Value creation requires independence and courage.
It was only during these times that I understood what the great teacher Kevin Kaiser meant (with his unique Canadian way) when he was navigating us to the epic search of truth, to a real deep understanding of finance, to a real deep understanding of nature:
Your job guys as business leaders is a relentless continuous effort to make decisions on the opportunity cost; only when you achieve it, you’ll create value; to continue,
…and always remember what value creation requires from you; it requires independence and courage. Today, I call these traits ‘character.’
The Greek current political context
In the political context, Greek government has a time-bounded agreement with the European institutions (ex-Troika) on specific goals to be achieved. On Tuesday morning, November the 10th, our prime minister, during a cabinet assembly, asked from his ministers to deliver on these “imposed institutional goals”, and also to deliver in some additional ‘local’ goals to mitigate the austerity effects coming out of the first goals. Even if we understand this logic (or pretend to understand it), is it enough?
Are goals enough?
Greek government has goals (hopefully); VW had also goals. But even if the political or corporate goals achieved, the only thing we can claim is performance. Performance, either for the enterprise or the government, but
will we achieve progress for our society? as Subi wondered?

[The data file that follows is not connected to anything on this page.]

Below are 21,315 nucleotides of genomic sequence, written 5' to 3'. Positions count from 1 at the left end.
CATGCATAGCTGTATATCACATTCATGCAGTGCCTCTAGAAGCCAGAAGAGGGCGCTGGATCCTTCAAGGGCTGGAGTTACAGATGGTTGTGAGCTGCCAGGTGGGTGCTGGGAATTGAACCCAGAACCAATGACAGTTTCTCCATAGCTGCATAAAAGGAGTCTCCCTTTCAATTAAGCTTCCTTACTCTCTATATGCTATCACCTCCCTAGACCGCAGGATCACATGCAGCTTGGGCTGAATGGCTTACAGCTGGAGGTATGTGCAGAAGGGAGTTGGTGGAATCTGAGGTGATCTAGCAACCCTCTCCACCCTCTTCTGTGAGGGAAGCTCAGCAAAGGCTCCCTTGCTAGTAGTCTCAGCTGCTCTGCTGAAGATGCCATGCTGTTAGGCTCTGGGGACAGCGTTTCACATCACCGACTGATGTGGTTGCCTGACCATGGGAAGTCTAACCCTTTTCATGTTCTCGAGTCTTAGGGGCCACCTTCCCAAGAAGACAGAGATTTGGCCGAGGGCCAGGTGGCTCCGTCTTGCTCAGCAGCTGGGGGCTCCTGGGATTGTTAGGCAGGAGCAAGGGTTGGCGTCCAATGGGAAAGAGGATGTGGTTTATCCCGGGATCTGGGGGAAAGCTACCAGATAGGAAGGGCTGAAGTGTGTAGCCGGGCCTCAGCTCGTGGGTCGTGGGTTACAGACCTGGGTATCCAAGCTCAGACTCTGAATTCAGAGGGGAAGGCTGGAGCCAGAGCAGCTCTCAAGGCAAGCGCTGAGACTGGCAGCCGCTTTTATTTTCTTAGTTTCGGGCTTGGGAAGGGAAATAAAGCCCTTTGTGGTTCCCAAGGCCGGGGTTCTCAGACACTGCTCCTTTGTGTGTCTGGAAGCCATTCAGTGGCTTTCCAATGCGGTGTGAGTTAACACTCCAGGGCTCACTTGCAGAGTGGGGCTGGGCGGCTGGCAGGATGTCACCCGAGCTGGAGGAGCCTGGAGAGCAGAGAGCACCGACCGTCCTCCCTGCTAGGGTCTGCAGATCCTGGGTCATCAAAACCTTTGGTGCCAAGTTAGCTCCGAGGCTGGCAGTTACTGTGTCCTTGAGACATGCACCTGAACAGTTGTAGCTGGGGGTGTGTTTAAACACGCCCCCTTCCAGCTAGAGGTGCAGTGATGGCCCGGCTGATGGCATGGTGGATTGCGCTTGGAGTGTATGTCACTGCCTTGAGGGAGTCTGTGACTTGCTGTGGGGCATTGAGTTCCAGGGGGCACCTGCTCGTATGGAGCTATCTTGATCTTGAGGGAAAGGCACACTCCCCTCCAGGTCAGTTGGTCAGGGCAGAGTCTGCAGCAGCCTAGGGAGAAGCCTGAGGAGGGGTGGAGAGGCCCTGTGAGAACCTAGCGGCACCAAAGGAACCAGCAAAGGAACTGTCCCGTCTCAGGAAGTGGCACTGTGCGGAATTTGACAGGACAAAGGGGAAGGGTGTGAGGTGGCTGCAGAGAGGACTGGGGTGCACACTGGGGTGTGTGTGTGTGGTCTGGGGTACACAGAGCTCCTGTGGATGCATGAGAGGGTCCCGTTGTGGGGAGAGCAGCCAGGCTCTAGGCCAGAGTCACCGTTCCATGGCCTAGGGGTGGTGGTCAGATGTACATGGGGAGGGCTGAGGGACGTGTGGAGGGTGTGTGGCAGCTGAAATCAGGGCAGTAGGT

So, if goal setting is not enough for the case of Volkswagen, or for the case of Greek government, then what else is needed? It seems that we need characters that can play their role; the role of the independent board member, the role of the courageous political leader.
As Subi put it enterprises and business leaders should integrate two strategies. A market strategy that will drive performance, and at the same time a non-market strategy that will drive social progress. And the later requires character. Character to deliver on our role, not only on our goal.
We will achieve our goal, only if we play our role!
More specifically in Greece, we as business leaders, have to sense our role in society; we have to demonstrate to our new left government that we are agents of social progress; we have to show that business is a force of good.
Our political leaders have to trust us to create value for our businesses and our society at large by designing the right system that will drive the Greek economy to bloom. Our politicians have to understand that performance in achieving some targets does not necessaraly generate progress. Political talents can achieve performance on goals, but it is the character of the political leader that will move any country ahead.
Greeks and the other European political leaders do their best to reduce the competitiveness in Europe with all kind of regulations and protection of the workforce,
instead of investing in non-market strategies as Subi put it; to continue
In Europe governments don’t trust businesses and regulate; in US businesses don’t trust government and lobbying...
I will paraphrase Aristotle saying that there is only one way to avoid criticism, conflict and friction in our businesses and our governments, in the board room and the cabinet:
Do nothing, say nothing, and be nothing!
Everything else requires character.
From Aristotle, to Greek prime-minister, to VW supervising board, to yours truly:
Christos Rados is an executive leader in the professional engineering services industry. He is an entrepreneur, ambitious giver, designer, engineer, programmer, scrum fun, and value creation lover. He has abductive reasoning and synthetic intelligence.
Without virtue it is difficult to bear gracefully the honors of fortune.Aristotle 384-322 BC